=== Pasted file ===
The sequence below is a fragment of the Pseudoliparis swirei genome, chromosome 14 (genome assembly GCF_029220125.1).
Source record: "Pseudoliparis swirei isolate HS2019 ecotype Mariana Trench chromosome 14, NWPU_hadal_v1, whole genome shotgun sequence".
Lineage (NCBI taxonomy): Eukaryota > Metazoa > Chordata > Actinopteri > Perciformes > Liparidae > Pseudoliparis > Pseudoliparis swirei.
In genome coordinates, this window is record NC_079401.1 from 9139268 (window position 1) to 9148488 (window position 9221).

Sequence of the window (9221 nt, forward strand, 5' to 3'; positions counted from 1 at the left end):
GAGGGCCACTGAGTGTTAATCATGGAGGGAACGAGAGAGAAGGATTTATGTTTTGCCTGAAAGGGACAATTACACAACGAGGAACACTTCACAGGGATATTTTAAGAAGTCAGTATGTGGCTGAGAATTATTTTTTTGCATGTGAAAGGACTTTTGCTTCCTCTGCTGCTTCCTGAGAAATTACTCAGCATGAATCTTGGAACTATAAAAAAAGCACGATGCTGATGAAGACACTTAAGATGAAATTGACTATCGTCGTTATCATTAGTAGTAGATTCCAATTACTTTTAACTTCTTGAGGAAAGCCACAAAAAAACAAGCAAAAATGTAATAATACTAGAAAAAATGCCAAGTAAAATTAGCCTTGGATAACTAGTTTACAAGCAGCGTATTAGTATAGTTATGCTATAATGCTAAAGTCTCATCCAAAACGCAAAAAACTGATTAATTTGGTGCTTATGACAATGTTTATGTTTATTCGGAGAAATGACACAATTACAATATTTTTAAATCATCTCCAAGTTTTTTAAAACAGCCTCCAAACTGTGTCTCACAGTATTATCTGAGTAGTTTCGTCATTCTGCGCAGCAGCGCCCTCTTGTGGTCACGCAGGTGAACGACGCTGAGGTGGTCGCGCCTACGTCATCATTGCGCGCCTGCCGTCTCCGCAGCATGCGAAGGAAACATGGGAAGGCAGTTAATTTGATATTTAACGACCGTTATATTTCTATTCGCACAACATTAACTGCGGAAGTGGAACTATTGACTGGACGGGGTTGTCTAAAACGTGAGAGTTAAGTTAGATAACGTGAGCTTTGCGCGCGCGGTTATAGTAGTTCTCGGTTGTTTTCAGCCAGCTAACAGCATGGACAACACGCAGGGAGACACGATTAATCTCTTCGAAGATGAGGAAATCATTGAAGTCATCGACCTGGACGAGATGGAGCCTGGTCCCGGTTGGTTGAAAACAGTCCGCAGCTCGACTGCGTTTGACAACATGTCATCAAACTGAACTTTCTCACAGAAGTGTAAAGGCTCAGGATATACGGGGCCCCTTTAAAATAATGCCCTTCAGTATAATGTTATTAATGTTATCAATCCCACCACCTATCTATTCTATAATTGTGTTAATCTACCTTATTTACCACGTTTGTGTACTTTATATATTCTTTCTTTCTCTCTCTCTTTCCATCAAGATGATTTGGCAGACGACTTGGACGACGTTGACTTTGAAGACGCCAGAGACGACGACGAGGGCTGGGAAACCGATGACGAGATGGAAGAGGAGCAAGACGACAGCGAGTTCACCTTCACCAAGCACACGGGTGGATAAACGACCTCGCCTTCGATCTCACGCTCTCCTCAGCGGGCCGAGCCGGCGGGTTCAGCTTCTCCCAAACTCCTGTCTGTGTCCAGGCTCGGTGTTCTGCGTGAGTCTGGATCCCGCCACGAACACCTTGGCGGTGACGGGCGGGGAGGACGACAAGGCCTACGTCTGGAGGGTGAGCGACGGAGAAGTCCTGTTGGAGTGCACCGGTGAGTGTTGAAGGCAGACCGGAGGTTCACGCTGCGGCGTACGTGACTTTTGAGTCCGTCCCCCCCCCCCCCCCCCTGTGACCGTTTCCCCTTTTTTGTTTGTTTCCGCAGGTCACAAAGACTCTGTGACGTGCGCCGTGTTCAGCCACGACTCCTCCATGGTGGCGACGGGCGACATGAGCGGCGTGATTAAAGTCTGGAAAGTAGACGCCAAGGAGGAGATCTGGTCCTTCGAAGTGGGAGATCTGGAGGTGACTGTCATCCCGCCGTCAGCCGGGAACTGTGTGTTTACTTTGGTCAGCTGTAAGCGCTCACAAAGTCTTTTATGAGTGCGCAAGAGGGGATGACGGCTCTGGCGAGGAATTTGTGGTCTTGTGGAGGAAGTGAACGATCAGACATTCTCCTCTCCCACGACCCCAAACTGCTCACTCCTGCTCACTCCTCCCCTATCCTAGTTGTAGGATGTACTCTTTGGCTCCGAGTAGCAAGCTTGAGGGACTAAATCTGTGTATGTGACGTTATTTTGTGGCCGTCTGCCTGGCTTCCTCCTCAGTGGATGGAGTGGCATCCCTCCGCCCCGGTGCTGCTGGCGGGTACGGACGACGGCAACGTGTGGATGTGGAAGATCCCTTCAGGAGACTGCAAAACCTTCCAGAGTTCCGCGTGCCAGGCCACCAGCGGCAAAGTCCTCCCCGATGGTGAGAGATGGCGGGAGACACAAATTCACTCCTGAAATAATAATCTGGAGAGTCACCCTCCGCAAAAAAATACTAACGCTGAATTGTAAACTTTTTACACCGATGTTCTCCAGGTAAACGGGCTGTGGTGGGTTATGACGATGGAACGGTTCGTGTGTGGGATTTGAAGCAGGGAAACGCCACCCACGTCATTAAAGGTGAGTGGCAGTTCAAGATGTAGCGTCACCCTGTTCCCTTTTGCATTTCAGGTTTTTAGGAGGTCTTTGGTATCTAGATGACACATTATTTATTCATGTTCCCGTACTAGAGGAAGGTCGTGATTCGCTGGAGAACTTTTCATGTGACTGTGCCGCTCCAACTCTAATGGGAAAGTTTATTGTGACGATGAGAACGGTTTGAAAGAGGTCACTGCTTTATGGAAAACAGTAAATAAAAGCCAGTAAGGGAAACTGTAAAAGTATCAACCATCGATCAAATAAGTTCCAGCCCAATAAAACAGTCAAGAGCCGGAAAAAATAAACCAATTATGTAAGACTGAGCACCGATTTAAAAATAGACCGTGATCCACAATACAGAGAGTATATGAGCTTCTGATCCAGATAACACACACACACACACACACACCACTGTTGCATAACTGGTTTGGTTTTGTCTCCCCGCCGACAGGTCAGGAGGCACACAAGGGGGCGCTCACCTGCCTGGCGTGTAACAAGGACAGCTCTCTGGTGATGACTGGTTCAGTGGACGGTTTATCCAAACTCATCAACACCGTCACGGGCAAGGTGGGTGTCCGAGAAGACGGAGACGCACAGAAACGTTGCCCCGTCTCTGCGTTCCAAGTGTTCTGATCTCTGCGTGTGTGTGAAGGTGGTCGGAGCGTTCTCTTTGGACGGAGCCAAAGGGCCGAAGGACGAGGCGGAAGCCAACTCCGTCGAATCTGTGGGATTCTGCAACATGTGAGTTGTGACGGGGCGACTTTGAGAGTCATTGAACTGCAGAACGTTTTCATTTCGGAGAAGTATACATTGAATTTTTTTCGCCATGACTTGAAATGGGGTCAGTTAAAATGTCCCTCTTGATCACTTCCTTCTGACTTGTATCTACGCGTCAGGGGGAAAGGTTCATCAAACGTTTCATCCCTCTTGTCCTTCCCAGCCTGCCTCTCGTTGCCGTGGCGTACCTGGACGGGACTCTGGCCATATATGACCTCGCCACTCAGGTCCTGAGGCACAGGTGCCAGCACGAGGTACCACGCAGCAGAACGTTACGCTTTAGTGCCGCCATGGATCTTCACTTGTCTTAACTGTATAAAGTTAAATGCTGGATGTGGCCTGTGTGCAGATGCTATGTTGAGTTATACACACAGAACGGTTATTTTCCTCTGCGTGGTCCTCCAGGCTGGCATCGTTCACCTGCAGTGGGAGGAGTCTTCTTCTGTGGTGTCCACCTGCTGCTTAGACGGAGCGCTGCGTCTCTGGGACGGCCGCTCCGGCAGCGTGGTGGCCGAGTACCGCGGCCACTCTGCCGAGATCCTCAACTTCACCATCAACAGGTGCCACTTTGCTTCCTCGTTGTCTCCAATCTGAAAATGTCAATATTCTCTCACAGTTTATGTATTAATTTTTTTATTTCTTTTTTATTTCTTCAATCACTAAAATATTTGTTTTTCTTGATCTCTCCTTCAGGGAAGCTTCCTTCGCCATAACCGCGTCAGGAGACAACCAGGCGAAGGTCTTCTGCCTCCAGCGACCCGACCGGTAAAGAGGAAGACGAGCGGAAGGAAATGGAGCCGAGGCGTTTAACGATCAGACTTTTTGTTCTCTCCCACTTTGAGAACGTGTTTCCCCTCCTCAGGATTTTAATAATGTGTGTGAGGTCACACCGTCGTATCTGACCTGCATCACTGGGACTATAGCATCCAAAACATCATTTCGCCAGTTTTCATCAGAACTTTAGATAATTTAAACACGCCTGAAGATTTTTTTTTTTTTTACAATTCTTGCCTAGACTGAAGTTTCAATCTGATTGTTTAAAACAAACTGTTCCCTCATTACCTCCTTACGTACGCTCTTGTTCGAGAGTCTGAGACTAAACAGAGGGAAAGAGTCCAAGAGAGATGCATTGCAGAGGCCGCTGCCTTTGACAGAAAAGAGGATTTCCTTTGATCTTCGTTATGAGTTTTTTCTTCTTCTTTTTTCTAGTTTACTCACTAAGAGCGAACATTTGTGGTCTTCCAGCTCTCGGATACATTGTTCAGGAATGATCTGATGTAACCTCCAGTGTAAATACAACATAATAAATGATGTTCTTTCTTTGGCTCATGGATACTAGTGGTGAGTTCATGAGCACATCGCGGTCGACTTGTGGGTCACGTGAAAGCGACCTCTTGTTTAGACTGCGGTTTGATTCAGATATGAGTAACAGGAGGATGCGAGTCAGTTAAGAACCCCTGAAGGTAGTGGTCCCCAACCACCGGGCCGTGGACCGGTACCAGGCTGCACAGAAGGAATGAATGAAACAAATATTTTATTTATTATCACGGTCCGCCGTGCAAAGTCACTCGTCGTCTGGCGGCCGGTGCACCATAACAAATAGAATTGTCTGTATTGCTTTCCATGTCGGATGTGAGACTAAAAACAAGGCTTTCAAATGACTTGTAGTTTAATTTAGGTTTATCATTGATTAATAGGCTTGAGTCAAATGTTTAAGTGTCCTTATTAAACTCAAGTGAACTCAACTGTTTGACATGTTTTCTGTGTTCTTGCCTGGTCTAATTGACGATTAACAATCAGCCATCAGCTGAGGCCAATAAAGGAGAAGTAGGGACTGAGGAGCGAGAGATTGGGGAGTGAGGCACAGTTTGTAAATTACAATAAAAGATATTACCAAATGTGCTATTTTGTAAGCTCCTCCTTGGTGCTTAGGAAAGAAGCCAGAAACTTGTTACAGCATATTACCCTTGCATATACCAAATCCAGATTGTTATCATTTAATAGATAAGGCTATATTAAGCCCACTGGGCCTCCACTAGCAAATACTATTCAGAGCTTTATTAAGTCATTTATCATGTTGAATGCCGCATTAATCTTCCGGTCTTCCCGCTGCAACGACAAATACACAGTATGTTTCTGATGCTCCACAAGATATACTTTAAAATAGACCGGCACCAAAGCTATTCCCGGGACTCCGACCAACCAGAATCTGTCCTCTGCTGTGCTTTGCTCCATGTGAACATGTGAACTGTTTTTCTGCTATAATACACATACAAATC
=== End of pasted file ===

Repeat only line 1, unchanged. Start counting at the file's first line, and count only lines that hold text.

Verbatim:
The sequence below is a fragment of the Pseudoliparis swirei genome, chromosome 14 (genome assembly GCF_029220125.1).